Common newt

Triturus vulgaris

Smooth newt, photo the City of Helsinki materialbank, Jarmo Saarikivi.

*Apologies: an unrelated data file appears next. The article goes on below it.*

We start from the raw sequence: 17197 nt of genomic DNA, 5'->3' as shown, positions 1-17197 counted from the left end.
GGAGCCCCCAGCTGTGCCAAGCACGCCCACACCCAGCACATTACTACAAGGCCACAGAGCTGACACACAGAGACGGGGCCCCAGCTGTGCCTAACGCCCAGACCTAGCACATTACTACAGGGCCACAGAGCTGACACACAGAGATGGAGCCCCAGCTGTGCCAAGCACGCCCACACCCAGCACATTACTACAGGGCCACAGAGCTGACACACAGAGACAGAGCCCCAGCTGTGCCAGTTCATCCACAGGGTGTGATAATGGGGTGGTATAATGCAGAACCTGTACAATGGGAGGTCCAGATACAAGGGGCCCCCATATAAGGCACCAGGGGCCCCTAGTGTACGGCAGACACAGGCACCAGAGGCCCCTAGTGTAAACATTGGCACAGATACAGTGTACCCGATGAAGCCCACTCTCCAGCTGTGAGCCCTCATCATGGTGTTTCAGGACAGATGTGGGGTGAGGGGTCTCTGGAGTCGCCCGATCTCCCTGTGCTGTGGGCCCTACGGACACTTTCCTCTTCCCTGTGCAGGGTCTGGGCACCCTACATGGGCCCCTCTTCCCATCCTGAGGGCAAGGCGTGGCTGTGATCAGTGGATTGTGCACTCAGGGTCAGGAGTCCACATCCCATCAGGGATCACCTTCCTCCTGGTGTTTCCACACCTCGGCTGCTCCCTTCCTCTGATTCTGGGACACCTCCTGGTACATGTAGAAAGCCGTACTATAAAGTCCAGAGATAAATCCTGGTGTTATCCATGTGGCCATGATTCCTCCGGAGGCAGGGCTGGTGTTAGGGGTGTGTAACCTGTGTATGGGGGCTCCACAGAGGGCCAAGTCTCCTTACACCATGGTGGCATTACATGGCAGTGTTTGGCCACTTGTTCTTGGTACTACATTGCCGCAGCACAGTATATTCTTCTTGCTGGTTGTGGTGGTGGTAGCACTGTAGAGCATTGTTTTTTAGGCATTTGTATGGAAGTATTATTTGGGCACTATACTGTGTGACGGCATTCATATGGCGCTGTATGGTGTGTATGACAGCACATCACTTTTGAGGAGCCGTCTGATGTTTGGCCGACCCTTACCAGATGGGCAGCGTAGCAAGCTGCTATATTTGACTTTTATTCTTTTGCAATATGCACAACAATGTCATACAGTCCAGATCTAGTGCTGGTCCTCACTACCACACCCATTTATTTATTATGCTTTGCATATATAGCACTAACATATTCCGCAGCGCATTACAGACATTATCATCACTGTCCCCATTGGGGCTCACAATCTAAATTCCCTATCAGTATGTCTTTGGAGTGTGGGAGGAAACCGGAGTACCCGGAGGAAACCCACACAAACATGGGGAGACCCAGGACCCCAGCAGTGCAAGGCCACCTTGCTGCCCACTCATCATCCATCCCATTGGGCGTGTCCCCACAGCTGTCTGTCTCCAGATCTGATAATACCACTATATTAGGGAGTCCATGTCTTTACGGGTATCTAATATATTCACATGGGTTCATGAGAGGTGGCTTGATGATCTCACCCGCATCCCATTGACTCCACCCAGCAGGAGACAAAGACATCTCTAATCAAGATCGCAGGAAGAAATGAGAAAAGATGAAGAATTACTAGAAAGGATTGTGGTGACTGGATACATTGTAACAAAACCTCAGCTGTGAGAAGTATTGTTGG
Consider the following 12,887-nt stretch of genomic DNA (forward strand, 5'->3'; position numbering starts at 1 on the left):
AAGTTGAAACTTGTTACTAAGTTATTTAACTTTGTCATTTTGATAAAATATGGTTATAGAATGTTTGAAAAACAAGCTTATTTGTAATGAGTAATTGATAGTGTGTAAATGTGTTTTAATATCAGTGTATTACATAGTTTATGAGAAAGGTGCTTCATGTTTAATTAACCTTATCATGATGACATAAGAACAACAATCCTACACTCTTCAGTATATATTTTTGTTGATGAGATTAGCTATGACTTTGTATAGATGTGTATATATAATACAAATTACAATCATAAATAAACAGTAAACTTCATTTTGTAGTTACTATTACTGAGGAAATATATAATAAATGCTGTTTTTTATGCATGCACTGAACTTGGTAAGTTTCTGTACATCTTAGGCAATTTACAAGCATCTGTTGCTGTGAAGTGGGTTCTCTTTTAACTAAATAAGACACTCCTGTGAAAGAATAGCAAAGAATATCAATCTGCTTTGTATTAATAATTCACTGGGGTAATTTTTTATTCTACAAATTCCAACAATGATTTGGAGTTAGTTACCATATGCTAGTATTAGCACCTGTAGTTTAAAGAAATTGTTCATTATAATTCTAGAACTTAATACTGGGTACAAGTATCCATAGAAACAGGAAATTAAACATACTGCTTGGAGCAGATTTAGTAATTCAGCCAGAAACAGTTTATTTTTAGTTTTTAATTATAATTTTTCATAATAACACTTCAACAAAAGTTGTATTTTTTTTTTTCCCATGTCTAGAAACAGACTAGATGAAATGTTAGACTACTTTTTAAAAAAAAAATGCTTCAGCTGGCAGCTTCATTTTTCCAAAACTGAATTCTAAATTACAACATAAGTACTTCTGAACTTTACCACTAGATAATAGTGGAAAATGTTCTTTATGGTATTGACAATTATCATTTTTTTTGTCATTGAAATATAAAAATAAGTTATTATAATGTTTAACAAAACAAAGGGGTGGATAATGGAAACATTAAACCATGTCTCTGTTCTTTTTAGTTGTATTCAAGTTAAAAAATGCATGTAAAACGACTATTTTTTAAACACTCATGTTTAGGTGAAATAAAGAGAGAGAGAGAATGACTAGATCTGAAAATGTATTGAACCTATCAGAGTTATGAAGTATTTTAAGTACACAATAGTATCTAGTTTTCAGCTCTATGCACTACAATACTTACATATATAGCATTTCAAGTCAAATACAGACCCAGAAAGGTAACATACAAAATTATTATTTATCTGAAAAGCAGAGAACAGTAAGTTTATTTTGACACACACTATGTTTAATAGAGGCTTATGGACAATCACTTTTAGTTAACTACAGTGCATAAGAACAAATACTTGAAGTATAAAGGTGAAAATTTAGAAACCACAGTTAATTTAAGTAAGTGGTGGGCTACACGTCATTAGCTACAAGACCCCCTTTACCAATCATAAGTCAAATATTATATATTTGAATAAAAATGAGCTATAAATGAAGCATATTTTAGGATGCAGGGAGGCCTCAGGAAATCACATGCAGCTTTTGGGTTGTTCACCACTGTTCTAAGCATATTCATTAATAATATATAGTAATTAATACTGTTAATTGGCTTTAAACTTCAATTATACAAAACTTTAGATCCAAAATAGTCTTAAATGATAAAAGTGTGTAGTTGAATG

Common newts are small Caudata (8–11 cm tall) who have a long tail, which makes ups half the length of their body. Their back is olive-brown, their stomach yellowish, and their body is covered in dark spots that form different patterns. Their skin is smooth or gritty. They live in shadowy and damp places and are most active at night. Sometimes, after rain, they can also be seen during daytime. Otherwise, they hide in rotten tree stumps, under the bark of fallen trees, and other hidden locations. They feed on Myriapoda, earthworms, and various insects. When living in water, however, they eat the larvae of mosquitoes, dragonflies, and water beetles, molluscs, fish eggs, and frogspawn. They go into hibernation in October. After waking at the end of March or beginning of April, they head into water, preferring shallow ponds, lakes, ditches, and streams with warm water.